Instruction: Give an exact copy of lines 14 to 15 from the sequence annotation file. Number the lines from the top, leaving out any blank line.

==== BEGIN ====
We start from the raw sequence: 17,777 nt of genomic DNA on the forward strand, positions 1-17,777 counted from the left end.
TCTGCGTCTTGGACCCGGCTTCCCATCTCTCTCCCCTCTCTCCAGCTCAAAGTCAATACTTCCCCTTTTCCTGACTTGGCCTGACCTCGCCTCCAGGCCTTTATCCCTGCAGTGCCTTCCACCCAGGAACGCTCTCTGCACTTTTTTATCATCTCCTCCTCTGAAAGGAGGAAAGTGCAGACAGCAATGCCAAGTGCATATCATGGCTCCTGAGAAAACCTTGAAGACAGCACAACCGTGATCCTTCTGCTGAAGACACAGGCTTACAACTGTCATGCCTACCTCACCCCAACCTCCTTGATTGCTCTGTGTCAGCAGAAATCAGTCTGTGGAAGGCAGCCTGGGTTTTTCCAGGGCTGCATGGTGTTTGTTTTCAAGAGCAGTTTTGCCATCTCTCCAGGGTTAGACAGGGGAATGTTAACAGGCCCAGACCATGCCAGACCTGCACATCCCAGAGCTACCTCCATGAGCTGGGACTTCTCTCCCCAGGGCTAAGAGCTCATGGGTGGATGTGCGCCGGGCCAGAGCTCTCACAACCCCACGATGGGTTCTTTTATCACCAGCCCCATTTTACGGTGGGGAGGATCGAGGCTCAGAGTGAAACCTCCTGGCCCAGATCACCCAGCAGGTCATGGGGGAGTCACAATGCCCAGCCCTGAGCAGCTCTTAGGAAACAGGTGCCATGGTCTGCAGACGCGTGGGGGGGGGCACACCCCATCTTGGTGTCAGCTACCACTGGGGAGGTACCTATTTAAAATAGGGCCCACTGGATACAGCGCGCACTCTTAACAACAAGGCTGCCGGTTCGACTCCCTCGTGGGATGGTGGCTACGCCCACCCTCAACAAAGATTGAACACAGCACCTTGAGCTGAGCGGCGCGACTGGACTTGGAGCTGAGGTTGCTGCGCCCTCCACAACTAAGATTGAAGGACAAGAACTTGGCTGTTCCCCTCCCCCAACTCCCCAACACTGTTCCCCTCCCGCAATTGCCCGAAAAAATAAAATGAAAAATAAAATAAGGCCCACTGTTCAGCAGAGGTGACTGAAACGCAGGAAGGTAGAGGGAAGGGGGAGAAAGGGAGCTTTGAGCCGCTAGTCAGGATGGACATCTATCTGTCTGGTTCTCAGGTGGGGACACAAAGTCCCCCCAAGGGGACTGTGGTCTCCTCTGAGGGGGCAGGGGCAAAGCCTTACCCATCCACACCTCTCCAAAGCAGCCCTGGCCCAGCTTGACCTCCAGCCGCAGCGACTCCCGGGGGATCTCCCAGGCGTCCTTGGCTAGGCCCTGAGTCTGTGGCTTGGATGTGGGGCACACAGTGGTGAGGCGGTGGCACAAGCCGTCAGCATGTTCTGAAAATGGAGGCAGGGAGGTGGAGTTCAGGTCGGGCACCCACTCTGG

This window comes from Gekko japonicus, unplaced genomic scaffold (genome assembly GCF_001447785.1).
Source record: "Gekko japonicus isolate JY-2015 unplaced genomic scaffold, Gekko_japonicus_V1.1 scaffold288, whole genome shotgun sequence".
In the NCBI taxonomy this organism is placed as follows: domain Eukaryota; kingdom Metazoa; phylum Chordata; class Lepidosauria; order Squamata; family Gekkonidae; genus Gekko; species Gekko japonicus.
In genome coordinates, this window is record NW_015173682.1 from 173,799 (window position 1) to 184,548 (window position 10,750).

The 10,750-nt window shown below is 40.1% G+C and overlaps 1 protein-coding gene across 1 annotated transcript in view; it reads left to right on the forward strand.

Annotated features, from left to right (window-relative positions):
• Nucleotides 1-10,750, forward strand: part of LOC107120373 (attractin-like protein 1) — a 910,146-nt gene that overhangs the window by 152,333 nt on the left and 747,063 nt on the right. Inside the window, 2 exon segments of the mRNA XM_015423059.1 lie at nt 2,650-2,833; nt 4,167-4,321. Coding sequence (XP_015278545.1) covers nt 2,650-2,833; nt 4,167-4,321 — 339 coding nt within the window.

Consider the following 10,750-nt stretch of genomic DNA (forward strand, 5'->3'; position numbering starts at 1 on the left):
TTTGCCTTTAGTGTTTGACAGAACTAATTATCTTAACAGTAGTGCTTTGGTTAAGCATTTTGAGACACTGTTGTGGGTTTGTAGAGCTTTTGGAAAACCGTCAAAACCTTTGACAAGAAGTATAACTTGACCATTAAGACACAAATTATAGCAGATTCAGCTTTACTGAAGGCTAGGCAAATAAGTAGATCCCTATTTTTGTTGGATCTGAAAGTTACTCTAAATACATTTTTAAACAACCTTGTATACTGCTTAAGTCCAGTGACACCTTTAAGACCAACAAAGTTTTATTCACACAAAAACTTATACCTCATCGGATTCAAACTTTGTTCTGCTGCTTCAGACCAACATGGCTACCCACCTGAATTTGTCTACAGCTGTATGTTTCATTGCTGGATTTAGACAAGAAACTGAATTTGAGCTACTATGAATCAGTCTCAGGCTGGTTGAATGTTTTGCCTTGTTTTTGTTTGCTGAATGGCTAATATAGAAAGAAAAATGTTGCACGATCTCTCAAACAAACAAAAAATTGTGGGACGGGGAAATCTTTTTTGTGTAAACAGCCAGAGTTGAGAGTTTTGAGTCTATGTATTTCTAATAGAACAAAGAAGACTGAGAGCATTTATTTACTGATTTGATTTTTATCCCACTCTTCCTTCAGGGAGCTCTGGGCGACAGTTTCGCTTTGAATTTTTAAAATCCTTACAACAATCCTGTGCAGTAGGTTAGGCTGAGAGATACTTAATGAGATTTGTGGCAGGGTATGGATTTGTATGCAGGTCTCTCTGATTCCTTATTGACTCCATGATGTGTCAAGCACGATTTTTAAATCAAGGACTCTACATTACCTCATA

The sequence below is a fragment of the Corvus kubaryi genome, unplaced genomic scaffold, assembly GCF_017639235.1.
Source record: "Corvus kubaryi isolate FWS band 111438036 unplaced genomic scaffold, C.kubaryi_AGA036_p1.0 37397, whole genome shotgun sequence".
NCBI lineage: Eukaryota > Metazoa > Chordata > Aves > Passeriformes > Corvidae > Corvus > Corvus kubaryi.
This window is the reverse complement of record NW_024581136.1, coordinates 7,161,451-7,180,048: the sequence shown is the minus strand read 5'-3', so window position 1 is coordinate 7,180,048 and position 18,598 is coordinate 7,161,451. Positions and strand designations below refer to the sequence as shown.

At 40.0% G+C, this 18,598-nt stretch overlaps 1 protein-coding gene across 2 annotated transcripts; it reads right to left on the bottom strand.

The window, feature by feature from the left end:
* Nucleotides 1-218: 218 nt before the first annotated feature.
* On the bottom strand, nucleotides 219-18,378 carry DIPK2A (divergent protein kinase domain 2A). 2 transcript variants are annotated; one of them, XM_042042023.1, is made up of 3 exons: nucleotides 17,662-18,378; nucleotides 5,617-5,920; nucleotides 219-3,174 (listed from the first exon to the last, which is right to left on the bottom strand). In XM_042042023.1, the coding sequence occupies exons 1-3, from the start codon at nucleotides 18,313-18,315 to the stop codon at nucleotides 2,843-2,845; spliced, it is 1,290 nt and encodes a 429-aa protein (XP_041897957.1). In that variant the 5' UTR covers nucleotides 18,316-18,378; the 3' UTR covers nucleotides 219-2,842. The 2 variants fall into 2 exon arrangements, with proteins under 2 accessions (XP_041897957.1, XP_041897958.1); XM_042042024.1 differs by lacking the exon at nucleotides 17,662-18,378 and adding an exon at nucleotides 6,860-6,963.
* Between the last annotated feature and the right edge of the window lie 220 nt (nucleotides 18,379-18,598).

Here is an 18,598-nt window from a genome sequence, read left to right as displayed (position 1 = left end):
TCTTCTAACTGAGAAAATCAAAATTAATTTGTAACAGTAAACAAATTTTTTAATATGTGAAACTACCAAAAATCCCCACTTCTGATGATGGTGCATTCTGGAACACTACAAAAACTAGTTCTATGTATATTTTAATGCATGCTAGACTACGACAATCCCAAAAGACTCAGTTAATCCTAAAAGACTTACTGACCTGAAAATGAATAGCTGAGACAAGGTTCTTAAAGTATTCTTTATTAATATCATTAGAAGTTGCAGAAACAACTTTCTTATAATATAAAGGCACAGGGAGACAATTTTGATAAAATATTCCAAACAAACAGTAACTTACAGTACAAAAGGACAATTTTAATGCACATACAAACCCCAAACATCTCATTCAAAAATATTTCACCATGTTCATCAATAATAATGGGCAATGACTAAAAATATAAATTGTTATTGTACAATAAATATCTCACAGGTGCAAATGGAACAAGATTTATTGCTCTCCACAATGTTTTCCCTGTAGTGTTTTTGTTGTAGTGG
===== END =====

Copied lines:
NCBI lineage: Eukaryota > Metazoa > Chordata > Aves > Passeriformes > Corvidae > Corvus > Corvus kubaryi.
This window is the reverse complement of record NW_024581136.1, coordinates 7,161,451-7,180,048: the sequence shown is the minus strand read 5'-3', so window position 1 is coordinate 7,180,048 and position 18,598 is coordinate 7,161,451. Positions and strand designations below refer to the sequence as shown.